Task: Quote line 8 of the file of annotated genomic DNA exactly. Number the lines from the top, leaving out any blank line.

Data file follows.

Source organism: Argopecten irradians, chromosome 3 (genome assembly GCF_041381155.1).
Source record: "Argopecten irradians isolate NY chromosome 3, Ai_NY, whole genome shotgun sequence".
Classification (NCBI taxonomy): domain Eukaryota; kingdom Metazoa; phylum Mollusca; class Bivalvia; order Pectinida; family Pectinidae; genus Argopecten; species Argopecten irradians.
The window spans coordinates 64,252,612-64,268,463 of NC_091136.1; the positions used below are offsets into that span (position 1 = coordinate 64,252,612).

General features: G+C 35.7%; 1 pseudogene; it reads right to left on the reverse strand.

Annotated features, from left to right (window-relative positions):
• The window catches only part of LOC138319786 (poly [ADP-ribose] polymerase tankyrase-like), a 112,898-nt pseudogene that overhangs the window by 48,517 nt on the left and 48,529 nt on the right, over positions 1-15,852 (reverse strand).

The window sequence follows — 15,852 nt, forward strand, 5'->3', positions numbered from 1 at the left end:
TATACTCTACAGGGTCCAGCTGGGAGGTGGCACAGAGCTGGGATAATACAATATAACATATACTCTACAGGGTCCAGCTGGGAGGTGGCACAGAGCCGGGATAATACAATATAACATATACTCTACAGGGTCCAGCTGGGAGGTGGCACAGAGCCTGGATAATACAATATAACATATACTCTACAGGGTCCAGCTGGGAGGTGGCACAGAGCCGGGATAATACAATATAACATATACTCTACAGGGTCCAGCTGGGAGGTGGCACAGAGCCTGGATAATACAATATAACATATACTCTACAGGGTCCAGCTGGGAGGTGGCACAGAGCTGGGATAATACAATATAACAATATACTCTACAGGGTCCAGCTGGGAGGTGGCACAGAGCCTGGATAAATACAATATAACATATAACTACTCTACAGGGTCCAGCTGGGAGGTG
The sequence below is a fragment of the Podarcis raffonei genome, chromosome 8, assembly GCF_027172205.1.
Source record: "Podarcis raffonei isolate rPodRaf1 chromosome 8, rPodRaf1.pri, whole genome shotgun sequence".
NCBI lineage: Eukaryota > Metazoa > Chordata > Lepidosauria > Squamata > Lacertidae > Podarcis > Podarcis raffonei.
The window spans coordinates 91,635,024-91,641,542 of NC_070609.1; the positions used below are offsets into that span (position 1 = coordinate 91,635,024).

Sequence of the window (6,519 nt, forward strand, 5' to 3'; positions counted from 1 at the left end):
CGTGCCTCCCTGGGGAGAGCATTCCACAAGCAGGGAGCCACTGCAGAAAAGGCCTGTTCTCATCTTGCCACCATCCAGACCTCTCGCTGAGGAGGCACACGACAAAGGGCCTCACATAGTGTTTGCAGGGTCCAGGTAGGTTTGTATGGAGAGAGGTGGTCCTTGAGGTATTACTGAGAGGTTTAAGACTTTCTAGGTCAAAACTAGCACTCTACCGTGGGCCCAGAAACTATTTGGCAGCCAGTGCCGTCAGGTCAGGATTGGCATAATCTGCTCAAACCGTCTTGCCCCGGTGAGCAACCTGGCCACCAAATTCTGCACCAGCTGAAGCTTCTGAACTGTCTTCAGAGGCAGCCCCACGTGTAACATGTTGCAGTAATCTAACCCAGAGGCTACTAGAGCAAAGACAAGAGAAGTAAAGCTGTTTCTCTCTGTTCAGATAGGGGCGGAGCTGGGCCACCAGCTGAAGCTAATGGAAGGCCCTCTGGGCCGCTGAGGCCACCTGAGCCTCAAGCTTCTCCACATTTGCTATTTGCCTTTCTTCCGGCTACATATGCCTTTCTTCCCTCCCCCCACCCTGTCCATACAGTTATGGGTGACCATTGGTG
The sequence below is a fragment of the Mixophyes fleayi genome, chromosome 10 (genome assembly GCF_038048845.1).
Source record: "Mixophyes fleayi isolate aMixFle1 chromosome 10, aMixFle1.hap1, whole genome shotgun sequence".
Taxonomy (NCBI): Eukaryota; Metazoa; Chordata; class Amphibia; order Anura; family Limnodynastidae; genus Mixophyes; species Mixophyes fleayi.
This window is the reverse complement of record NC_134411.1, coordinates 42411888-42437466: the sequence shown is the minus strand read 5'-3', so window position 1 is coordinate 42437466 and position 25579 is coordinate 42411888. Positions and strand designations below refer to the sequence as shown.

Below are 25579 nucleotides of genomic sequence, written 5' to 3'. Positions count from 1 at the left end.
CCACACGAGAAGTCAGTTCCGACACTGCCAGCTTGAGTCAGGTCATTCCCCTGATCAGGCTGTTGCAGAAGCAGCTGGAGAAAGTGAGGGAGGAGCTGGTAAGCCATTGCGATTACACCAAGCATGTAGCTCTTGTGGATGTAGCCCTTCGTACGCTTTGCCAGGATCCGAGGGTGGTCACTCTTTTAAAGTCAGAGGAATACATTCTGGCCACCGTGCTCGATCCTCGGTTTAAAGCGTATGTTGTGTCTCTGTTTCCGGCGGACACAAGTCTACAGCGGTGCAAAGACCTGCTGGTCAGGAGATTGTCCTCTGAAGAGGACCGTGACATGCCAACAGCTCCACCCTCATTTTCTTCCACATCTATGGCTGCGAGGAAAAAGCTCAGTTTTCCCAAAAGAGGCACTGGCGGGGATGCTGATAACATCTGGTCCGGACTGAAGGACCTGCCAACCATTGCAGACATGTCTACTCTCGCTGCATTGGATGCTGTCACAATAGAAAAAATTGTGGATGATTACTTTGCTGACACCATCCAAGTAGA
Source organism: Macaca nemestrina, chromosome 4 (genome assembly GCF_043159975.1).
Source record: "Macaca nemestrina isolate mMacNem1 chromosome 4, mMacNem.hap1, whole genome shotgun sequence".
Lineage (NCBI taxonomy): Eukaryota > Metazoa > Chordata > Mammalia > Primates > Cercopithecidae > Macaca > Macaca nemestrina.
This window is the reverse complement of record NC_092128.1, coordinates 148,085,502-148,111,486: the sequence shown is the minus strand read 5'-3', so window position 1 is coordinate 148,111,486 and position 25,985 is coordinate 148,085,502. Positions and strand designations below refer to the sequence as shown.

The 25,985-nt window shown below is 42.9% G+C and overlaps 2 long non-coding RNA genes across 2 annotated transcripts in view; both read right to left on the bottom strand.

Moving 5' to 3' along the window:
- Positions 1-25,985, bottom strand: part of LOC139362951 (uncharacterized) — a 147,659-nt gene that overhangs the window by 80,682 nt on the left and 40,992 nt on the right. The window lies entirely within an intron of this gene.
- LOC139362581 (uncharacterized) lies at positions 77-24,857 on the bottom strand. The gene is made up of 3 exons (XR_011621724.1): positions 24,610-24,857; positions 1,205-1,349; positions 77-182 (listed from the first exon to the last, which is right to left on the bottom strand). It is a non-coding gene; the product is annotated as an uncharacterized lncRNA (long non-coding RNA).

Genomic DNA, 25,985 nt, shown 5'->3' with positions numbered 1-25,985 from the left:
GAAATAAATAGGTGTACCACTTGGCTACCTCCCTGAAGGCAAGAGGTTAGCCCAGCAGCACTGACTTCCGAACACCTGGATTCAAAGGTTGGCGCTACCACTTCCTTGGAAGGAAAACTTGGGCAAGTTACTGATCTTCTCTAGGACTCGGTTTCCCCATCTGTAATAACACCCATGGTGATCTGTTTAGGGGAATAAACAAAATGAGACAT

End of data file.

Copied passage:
The window sequence follows — 15,852 nt, forward strand, 5'->3', positions numbered from 1 at the left end: